The Rule of 11 is used for declarer play (or defense) at trick one. It assumes that the opening lead was “4th-best.”
It is usually used at notrump, when the lead is assumed to be the 4th-highest card in the suit. By subtracting from 11, the declarer can tell how many cards higher than the card led are in the other three hands. For example
|♥J 9 7|
|♥K 10 8 5 2||♥Q|
|♥A 6 4 3|
When West leads the ♥5, South does the following calculation:
11-5=6. So there are 6 cards higher than the ♥5 in the three other hands (North, East, and South). South can see 5 of those 6 cards (the A,J,9,7,6). So he knows that East has only one card higher than the 5. He can then also use bridge logic. He can assume that with ♥KQ10, West would have led the king. So, probably East’s one card above the 5 is the king, queen, or 10. South will probably play the 9 (or 7) from dummy, in the hopes that East’s high card is the king or queen (twice as likely as the 10).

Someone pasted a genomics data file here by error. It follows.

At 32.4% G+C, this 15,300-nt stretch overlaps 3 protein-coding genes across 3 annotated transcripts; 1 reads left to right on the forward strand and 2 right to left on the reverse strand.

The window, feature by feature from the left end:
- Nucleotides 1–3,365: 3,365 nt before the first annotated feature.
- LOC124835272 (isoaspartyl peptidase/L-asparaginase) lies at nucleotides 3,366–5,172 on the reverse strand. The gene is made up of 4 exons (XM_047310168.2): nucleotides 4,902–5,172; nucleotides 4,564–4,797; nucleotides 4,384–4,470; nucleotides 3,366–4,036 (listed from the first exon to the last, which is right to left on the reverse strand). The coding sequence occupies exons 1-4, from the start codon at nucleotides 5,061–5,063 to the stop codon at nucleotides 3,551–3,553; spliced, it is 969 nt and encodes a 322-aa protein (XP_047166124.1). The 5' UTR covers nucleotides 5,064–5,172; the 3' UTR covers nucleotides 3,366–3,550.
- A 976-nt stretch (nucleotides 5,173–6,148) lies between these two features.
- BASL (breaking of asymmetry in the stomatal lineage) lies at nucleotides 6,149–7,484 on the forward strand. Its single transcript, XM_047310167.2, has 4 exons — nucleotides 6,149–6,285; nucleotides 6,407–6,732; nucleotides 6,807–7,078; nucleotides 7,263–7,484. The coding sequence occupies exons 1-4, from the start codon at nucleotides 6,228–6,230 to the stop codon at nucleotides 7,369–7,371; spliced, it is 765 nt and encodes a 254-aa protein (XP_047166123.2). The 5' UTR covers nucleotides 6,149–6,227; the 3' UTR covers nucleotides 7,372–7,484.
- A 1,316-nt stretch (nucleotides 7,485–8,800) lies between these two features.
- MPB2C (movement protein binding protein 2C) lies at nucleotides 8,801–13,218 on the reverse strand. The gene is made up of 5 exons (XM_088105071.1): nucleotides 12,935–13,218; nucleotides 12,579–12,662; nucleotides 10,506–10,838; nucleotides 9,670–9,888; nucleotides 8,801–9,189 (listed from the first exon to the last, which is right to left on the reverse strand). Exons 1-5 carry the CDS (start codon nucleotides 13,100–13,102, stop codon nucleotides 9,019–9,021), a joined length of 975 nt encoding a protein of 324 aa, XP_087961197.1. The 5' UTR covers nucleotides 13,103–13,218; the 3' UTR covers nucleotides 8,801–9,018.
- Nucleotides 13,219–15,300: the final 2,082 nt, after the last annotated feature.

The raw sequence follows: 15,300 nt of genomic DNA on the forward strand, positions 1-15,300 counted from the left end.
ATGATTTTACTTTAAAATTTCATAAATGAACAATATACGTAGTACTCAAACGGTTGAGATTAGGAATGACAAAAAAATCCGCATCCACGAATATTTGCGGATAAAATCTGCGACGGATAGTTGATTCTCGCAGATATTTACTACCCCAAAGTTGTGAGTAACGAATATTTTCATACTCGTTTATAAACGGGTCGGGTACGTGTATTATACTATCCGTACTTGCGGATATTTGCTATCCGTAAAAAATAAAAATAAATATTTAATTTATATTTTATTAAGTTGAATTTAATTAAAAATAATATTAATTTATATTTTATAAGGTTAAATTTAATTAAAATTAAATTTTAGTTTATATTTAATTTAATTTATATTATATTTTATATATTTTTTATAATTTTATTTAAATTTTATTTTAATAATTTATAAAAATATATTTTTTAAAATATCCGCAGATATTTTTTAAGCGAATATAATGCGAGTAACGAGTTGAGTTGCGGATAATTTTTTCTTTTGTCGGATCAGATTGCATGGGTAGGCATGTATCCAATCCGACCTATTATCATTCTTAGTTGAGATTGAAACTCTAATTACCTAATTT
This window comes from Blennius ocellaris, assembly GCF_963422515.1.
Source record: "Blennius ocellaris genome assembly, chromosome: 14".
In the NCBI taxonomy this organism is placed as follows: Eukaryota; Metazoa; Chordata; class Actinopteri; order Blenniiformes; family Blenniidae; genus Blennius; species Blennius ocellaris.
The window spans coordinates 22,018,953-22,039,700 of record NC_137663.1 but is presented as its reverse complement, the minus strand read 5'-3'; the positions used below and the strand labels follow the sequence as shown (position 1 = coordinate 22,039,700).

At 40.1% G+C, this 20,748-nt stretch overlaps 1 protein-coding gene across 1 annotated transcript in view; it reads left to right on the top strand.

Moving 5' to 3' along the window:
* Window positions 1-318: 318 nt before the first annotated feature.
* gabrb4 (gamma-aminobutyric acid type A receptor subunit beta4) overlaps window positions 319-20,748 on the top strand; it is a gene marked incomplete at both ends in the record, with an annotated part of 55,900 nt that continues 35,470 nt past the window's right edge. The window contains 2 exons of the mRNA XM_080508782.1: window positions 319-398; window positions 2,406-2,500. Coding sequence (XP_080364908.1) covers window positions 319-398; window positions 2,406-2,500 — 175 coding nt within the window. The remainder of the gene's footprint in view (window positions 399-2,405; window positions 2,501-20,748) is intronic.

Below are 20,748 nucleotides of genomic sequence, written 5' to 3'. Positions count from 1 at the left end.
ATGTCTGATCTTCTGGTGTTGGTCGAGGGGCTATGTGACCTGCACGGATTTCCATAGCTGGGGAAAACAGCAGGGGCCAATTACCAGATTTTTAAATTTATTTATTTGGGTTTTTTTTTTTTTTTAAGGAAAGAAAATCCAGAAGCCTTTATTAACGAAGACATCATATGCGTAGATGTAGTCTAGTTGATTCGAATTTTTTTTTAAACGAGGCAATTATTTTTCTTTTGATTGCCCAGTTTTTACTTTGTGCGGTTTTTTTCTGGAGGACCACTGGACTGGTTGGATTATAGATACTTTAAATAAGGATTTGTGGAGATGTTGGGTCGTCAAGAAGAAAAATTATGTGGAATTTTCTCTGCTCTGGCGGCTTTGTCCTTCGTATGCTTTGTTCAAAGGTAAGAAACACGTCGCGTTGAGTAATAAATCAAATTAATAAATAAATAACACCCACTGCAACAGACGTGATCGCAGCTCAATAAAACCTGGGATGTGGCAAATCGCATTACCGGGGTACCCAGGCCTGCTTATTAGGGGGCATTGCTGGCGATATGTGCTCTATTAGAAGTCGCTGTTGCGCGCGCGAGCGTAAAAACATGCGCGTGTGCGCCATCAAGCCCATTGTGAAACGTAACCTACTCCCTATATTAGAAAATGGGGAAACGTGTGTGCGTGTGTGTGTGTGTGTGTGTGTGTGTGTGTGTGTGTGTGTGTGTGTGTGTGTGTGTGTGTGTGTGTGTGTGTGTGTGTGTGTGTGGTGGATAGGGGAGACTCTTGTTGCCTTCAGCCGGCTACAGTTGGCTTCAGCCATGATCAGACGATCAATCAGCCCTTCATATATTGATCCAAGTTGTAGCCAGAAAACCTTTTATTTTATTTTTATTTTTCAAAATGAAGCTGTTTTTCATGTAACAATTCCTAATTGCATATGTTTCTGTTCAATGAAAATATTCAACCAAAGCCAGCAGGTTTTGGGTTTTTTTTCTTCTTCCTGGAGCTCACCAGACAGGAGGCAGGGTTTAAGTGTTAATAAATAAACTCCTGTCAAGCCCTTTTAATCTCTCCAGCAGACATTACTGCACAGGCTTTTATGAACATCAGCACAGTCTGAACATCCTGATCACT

A defender can also use the Rule of 11. Say that partner leads the ♦7 in this situation:
|♦K 6 5|
|♦Q 10 8 7||♦A J 9 2|
Declarer plays low from dummy. What should East do?
Assuming 4th-best, East uses the Rule of 11 to get 11-7=4.
East knows there are 4 cards higher than the card led in the North, East and South hands. East can see all 4 of them (A,K,J,9). He knows that South has no card higher than the ♦7, and accordingly lets the ♦7 win the first trick so that West can continue the suit.
The Rule of 11 is reliable and easy to remember. Frankly, though, it doesn’t come up very often. It is worth knowing, but don’t expect to use it more than once every dozen sessions you play.